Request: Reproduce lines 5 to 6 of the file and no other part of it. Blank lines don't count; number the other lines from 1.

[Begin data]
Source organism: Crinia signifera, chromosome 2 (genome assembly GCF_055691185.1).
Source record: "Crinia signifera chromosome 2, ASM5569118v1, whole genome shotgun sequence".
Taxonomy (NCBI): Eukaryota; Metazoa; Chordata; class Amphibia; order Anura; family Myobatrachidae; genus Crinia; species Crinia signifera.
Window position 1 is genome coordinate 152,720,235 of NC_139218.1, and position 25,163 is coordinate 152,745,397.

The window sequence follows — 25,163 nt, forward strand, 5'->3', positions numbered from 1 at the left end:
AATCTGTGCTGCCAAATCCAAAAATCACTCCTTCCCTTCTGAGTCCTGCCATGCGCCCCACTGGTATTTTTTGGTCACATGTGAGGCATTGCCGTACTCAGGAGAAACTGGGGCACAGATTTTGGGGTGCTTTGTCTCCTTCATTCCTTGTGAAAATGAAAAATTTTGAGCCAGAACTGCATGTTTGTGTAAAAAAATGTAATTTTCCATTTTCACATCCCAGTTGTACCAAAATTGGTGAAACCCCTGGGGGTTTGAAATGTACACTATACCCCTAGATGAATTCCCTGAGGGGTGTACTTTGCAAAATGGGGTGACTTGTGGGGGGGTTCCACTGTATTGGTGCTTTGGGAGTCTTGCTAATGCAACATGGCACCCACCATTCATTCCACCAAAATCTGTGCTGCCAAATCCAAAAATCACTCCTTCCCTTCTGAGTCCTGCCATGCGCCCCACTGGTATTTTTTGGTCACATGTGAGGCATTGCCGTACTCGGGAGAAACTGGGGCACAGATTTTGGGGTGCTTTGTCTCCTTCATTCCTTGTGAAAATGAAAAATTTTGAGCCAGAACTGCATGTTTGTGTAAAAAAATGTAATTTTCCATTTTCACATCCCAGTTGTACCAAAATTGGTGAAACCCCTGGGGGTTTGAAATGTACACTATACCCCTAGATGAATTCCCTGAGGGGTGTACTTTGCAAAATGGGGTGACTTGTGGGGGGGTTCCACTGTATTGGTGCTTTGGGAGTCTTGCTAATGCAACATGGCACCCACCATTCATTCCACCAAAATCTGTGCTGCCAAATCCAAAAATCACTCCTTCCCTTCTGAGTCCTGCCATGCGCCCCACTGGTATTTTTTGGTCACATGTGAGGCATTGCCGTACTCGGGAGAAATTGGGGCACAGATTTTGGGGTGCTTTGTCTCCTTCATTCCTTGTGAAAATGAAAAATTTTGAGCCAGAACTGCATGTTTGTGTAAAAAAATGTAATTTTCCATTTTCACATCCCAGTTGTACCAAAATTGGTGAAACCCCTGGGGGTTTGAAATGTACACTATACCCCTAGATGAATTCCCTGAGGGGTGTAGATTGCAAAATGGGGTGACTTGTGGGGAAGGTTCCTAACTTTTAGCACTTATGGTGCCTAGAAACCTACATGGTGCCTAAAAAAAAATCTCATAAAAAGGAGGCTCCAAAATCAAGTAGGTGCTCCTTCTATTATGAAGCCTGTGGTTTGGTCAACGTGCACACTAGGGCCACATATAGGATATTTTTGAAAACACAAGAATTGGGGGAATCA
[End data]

The window sequence follows — 25,163 nt, forward strand, 5'->3', positions numbered from 1 at the left end:
AATCTGTGCTGCCAAATCCAAAAATCACTCCTTCCCTTCTGAGTCCTGCCATGCGCCCCACTGGTATTTTTTGGTCACATGTGAGGCATTGCCGTACTCAGGAGAAACTGGGGCACAGATTTTGGGGTGCTTTGTCTCCTTCATTCCTTGTGAAAATGAAAAATTTTGAGCCAGAACTGCATGTTTGTGTAAAAAAATGTAATTTTCCATTTTCACATCCCAGTTGTACCAAAATTGGTGAAACCCCTGGGGGTTTGAAATGTACACTATACCCCTAGATGAATTCCCTGAGGGGTGTACTTTGCAAAATGGGGTGACTTGTGGGGGGGTTCCACTGTATTGGTGCTTTGGGAGTCTTGCTAATGCAACATGGCACCCACCATTCATTCCACCAAAATCTGTGCTGCCAAATCCAAAAATCACTCCTTCCCTTCTGAGTCCTGCCATGCGCCCCACTGGTATTTTTTGGTCACATGTGAGGCATTGCCGTACTCGGGAGAAACTGGGGCACAGATTTTGGGGTGCTTTGTCTCCTTCATTCCTTGTGAAAATGAAAAATTTTGAGCCAGAACTGCATGTTTGTGTAAAAAAATGTAATTTTCCATTTTCACATCCCAGTTGTACCAAAATTGGTGAAACCCCTGGGGGTTTGAAATGTACACTATACCCCTAGATGAATTCCCTGAGGGGTGTACTTTGCAAAATGGGGTGACTTGTGGGGGGGTTCCACTGTATTGGTGCTTTGGGAGTCTTGCTAATGCAACATGGCACCCACCATTCATTCCACCAAAATCTGTGCTGCCAAATCCAAAAATCACTCCTTCCCTTCTGAGTCCTGCCATGCGCCCCACTGGTATTTTTTGGTCACATGTGAGGCATTGCCGTACTCGGGAGAAATTGGGGCACAGATTTTGGGGTGCTTTGTCTCCTTCATTCCTTGTGAAAATGAAAAATTTTGAGCCAGAACTGCATGTTTGTGTAAAAAAATGTAATTTTCCATTTTCACATCCCAGTTGTACCAAAATTGGTGAAACCCCTGGGGGTTTGAAATGTACACTATACCCCTAGATGAATTCCCTGAGGGGTGTAGATTGCAAAATGGGGTGACTTGTGGGGAAGGTTCCTAACTTTTAGCACTTATGGTGCCTAGAAACCTACATGGTGCCTAAAAAAAAATCTCATAAAAAGGAGGCTCCAAAATCAAGTAGGTGCTCCTTCTATTATGAAGCCTGTGGTTTGGTCAACGTGCACACTAGGGCCACATATAGGATATTTTTGAAAACACAAGAATTGGGGGAATCA